Christopher Tehlirian is a physician by profession with extensive scientific experience in the United States. This scientist is the current Medical Director of the pharmaceutical giant Pfizer. In an exclusive interview with N1, Tehlirian talks about the historic vaccine against Covid-19, developed by Pfizer with its German partner BioNTech.
What, in particular, does the new Pfizer vaccine bring us?
The Pfizer vaccine brings humanity hope, as the first significant weapon against the Covid-19 induced pandemic. It shows a significant shift in understanding the virus itself and preventing a severe form of the disease after infection. The vaccine, by itself, is unlikely to be the sole cause for the complete disappearance of the pandemic, but it will be the foundation of that solution. The vaccine is expected to succeed in most cases to eliminate or alleviate the symptoms of Covid-19 infection. One should also keep in mind that other therapies are currently being tested, in addition to vaccines, for example, monoclonal antibodies and antiviral drugs that will enable the treatment of Covid-19.
How long did the research take, on how many volunteers and did it show any side effects?
There are three phases of testing in the development of each drug. Pfizer tested the vaccine on 45 volunteers in phases 1 and 2. However, in phase 3, Pfizer tested the vaccine on approximately 43,000 volunteers, of various ages and socioeconomic categories. As with any vaccine, there are potential side effects. Some of the possible side effects are redness and pain at the site of the vaccine, fever, headache, fatigue, and muscle aches. These side effects often go away on their own after a few days or less.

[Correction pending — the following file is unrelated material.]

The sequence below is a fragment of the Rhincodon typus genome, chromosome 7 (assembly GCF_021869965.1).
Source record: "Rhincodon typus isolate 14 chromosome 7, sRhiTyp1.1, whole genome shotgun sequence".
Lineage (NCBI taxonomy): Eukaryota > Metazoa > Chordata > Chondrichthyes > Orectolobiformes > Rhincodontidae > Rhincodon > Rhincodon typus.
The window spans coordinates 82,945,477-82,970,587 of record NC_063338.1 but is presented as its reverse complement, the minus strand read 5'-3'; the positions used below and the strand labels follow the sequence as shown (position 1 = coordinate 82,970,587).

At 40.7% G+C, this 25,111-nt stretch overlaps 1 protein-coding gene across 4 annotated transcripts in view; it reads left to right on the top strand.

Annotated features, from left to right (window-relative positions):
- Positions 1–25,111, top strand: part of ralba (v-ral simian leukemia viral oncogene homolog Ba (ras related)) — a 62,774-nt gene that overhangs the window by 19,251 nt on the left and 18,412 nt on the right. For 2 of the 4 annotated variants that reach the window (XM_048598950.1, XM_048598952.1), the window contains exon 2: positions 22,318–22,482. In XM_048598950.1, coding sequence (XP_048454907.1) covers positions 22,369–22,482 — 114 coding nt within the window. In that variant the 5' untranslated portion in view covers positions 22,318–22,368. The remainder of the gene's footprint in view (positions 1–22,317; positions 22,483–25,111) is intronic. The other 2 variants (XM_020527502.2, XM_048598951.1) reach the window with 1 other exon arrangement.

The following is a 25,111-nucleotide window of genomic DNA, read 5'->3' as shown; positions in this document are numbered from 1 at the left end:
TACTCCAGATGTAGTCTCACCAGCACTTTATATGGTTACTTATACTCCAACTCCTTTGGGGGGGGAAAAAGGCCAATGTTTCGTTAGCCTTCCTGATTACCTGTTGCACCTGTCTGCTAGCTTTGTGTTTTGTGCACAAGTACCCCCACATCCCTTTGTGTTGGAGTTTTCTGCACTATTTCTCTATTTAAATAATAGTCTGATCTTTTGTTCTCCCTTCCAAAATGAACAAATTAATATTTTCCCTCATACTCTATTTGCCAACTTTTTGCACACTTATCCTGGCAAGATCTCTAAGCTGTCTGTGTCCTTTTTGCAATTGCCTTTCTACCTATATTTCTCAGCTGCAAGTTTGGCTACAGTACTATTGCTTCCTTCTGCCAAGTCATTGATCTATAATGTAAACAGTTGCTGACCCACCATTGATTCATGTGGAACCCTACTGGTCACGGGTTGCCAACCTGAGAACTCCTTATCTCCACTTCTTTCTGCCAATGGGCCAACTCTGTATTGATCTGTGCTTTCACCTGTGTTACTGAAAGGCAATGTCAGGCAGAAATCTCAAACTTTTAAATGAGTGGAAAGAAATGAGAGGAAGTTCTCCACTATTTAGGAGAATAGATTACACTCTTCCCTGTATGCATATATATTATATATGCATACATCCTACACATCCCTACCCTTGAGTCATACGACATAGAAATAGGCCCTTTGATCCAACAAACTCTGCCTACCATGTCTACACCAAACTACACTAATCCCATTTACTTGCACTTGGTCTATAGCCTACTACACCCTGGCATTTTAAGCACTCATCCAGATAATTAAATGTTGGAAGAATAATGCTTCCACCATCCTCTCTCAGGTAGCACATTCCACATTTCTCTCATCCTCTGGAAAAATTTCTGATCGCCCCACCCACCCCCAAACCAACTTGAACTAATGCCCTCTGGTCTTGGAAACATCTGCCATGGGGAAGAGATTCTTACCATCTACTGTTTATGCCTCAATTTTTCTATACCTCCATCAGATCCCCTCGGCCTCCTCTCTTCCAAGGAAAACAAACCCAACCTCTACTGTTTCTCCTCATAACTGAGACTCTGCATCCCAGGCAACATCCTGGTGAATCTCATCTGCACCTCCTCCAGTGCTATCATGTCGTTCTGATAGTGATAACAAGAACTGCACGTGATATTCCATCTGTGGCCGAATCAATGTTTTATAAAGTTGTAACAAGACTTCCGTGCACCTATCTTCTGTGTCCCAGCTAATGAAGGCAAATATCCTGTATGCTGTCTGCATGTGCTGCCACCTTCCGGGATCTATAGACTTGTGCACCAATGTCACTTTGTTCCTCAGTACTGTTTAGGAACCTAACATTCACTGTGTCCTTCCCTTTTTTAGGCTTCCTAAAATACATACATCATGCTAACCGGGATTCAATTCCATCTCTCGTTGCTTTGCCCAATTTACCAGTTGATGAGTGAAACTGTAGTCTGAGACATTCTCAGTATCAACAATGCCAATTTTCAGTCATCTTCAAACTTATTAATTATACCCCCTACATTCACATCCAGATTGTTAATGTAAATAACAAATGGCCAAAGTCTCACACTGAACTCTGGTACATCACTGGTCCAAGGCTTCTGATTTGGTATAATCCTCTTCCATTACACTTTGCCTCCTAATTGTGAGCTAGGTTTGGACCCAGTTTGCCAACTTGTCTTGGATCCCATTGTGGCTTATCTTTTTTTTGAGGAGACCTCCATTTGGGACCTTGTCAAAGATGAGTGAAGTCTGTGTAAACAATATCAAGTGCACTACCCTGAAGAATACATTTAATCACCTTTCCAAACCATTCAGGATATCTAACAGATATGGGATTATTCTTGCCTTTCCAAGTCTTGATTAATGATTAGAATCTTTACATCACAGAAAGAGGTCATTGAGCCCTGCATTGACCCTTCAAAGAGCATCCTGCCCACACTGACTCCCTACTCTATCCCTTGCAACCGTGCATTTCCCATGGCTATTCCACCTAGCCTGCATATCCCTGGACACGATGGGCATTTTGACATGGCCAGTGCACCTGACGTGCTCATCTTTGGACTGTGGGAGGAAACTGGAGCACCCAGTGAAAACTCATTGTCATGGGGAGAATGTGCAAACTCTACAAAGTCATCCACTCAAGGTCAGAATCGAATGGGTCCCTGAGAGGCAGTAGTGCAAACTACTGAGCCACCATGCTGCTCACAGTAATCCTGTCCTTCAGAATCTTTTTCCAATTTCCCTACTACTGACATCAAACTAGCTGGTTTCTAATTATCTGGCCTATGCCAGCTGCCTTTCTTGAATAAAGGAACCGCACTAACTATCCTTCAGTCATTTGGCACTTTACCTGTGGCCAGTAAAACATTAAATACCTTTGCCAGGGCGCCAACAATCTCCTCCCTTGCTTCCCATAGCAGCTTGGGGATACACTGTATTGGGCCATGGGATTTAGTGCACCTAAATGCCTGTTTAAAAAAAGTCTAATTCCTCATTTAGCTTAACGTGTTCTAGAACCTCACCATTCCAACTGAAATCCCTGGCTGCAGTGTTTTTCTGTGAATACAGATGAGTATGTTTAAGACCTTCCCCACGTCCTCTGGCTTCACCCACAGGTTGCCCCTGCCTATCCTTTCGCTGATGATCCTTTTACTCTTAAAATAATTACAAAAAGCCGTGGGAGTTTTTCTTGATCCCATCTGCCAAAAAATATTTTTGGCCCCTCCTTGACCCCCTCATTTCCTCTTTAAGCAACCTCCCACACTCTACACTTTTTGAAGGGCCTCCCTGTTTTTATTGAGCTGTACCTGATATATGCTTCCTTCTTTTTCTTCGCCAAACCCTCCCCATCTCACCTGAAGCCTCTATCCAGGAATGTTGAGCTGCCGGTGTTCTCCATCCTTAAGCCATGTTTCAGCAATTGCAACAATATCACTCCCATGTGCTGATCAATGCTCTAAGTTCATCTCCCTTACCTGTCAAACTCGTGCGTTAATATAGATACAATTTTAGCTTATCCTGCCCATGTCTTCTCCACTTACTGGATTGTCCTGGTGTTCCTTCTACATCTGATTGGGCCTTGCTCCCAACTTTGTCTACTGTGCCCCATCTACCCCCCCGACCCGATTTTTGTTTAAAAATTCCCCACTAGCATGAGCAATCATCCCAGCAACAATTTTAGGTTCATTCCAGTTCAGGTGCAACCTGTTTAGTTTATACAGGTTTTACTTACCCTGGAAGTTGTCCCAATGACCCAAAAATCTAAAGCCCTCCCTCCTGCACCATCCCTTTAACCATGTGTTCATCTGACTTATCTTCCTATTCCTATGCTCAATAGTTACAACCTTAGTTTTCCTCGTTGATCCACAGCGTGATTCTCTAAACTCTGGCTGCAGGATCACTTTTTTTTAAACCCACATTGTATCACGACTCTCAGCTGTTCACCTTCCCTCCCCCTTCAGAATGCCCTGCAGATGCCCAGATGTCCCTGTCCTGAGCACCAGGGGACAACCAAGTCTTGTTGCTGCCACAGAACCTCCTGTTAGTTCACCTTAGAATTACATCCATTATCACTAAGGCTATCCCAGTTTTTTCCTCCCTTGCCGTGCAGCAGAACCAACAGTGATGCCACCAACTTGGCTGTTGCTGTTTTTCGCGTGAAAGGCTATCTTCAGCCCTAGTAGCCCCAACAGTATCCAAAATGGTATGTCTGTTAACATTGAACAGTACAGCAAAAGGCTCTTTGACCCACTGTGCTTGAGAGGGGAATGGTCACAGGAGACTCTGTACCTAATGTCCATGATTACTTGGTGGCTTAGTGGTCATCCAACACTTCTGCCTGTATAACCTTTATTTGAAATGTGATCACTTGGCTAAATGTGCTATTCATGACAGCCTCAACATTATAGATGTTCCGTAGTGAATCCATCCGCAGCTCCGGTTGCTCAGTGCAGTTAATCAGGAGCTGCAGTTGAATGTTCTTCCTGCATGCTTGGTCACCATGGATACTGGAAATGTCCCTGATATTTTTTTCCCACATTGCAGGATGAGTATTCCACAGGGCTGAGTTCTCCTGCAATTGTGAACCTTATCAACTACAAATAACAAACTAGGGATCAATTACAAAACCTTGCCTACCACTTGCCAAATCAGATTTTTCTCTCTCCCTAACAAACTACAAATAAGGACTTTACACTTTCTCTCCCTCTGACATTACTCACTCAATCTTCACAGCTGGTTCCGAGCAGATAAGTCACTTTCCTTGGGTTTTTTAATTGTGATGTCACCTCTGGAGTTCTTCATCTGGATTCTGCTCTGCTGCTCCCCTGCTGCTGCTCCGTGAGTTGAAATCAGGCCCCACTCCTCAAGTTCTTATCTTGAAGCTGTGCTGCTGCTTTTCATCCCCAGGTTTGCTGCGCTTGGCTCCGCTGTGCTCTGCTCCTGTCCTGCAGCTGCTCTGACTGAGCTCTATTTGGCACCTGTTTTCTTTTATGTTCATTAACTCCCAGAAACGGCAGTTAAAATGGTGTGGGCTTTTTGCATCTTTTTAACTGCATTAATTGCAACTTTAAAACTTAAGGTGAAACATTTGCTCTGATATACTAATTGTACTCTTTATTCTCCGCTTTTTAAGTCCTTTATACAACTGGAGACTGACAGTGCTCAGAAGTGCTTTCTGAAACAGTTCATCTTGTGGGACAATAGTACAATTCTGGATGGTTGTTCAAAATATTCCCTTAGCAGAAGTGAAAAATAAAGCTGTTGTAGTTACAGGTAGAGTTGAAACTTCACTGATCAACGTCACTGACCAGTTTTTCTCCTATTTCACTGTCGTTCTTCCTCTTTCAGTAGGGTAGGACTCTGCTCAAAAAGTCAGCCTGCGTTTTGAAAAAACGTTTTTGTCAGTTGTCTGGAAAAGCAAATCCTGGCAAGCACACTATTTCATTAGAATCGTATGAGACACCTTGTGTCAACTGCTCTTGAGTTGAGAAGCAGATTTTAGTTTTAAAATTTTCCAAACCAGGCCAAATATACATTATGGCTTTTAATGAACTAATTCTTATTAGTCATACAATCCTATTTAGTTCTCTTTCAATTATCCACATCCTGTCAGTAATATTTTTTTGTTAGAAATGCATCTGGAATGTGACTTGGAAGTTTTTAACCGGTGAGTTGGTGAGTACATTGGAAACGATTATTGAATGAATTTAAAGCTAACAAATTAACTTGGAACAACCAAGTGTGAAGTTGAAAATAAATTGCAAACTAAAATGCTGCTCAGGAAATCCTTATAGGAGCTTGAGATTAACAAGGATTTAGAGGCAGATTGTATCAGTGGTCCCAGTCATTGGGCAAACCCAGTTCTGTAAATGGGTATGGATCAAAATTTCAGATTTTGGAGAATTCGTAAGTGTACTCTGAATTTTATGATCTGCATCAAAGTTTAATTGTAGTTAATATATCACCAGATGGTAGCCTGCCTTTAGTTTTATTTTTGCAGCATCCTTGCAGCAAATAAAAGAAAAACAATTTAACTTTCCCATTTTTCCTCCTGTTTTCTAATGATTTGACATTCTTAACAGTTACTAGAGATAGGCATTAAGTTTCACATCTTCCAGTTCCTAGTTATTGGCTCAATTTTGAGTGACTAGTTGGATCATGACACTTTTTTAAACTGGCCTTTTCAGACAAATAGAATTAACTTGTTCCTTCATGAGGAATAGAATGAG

What is the vaccination procedure? Is just one dose enough for protection?
The Pfizer vaccine requires two doses. Currently, a single dose of the vaccine is not sufficient to induce the required level of antibodies against Covid-19. One dose achieves antibodies in 52 percent of volunteers, while two doses achieve the required antibody level in more than 90 percent of volunteers.
Who will be the first to get the vaccine?
Each country will make a plan according to which the vaccine will be offered. Most likely, the vaccine will first be offered to health workers, police, the army and those in high-risk groups (people over 70, as well as those with chronic diseases). Also, you should know that the vaccine has not been tested on people under the age of 18, pregnant women, as well as those with immunodeficiencies, so these people would not be able to receive the vaccine, for now.
What comes next?
The next step is for world health regulatory institutions for drugs and medical devices, such as the US FDA and European EMA and others to implement safety checks and test the efficacy of the vaccine before it is approved. After that, each state institution for the regulation of medicines and medical devices can separately check the vaccine, as well. Immediately thereafter, the vaccine could be distributed under specific conditions. Meanwhile, Pfizer’s plants are working at full capacity to produce about 50 million doses before the end of this year. Pfizer hopes to produce up to 1.3 billion doses by the end of 2021.
When will Europe and he Balkans be able to order the Pfizer vaccine?
Many countries in Europe and the Balkans are already in negotiations with Pfizer about ordering the vaccine.